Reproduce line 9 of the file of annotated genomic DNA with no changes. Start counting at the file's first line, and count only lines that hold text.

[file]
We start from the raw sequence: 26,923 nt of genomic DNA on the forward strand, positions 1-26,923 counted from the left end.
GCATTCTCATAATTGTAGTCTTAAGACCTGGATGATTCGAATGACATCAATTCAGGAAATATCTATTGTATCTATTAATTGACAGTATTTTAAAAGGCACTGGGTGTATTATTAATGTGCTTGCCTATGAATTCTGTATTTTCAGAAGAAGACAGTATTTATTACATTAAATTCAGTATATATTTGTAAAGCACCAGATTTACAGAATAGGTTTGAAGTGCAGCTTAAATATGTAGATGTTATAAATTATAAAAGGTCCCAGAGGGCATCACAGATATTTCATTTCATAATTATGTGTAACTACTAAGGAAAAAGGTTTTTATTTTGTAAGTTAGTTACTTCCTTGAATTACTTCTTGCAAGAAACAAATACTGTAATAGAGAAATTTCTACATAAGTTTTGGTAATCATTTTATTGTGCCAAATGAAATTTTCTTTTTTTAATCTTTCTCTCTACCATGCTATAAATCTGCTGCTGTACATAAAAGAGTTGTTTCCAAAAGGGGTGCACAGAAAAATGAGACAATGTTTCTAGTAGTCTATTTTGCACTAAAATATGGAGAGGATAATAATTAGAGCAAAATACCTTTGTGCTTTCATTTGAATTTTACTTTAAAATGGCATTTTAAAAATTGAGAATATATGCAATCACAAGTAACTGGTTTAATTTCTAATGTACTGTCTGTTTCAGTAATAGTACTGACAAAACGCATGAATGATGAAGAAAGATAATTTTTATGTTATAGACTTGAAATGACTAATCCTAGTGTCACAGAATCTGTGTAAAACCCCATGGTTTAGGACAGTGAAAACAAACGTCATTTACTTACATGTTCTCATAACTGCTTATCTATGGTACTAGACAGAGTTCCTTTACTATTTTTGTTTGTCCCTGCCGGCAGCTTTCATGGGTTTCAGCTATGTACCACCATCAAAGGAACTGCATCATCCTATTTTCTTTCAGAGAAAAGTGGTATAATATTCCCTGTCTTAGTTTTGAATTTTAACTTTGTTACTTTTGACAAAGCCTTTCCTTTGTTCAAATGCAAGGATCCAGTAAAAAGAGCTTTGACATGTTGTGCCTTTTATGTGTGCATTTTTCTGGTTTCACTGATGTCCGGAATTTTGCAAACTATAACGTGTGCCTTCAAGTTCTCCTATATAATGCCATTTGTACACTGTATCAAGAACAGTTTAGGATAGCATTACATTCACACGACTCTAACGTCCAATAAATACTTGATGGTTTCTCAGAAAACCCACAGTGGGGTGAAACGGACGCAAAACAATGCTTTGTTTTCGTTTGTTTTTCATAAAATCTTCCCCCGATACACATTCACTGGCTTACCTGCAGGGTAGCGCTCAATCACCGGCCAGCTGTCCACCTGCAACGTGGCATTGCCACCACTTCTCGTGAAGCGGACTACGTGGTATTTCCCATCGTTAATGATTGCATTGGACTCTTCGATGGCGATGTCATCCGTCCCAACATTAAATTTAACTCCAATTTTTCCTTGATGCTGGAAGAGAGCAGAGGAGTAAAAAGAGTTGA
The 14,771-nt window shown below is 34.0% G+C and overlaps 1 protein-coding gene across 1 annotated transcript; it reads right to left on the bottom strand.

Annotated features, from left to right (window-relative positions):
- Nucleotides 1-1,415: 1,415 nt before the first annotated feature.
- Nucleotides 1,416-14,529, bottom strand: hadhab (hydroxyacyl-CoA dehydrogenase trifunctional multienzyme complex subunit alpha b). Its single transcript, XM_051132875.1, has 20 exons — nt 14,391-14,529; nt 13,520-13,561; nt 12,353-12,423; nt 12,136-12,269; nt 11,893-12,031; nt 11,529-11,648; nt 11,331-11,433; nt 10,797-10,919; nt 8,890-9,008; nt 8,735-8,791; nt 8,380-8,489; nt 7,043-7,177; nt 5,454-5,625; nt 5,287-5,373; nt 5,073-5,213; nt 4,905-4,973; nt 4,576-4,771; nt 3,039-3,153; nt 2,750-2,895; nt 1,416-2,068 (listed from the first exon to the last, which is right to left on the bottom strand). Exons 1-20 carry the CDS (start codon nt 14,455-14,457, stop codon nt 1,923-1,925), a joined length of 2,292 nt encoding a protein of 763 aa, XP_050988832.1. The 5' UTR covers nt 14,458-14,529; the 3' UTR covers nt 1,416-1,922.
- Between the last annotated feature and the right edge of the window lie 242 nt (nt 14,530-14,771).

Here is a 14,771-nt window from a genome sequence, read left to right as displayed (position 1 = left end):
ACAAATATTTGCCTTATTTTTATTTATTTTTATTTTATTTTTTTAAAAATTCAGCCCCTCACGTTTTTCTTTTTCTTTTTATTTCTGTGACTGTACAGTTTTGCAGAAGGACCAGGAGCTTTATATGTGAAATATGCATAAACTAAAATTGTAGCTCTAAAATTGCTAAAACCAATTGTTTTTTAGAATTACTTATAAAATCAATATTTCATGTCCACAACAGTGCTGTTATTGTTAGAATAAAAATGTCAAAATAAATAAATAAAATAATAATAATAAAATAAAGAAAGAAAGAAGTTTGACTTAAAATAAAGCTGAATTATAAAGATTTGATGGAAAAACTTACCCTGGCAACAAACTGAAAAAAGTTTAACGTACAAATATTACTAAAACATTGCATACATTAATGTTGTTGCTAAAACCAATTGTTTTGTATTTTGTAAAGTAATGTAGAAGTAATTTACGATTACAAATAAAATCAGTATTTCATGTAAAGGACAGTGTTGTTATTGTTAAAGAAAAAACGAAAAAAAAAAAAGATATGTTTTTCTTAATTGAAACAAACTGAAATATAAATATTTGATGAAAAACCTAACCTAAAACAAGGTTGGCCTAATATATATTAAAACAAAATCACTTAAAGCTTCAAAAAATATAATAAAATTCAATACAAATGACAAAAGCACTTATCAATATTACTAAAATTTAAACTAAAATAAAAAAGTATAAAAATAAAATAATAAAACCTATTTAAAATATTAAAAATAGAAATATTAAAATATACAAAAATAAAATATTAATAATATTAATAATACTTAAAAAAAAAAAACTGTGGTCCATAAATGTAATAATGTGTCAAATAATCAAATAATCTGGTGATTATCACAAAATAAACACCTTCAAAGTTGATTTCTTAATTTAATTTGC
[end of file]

ACAAATATTTGCCTTATTTTTATTTATTTTTATTTTATTTTTTTAAAAATTCAGCCCCTCACGTTTTTCTTTTTCTTTTTATTTCTGTGACTGTACAGTTTTGCAGAAGGACCAGGAGCTTTATATGTGAAATATGCATAAACTAAAATTGTAGCTCTAAAATTGCTAAAACCAATTGTTTTTTAGAATTACTTATAAAATCAATATTTCATGTCCACAACAGTGCTGTTATTGTTAGAATAAAAATGTCAAAATAAATAAATAAAATAATAATAATAAAATAAAGAAAGAAAGAAGTTTGACTTAAAATAAAGCTGAATTATAAAGATTTGATGGAAAAACTTACCCTGGCAACAAACTGAAAAAAGTTTAACGTACAAATATTACTAAAACATTGCATACATTAATGTTGTTGCTAAAACCAATTGTTTTGTATTTTGTAAAGTAATGTAGAAGTAATTTACGATTACAAATAAAATCAGTATTTCATGTAAAGGACAGTGTTGTTATTGTTAAAGAAAAAACGAAAAAAAAAAAAGATATGTTTTTCTTAATTGAAACAAACTGAAATATAAATATTTGATGAAAAACCTAACCTAAAACAAGGTTGGCCTAATATATATTAAAACAAAATCACTTAAAGCTTCAAAAAATATAATAAAATTCAATACAAATGACAAAAGCACTTATCAATATTACTAAAATTTAAACTAAAATAAAAAAGTATAAAAATAAAATAATAAAACCTATTTAAAATATTAAAAATAGAAATATTAAAATATACAAAAATAAAATATTAATAATATTAATAATACTTAAAAAAAAAAAACTGTGGTCCATAAATGTAATAATGTGTCAAATAATCAAATAATCTGGTGATTATCACAAAATAAACACCTTCAAAGTTGATTTCTTAATTTAATTTGC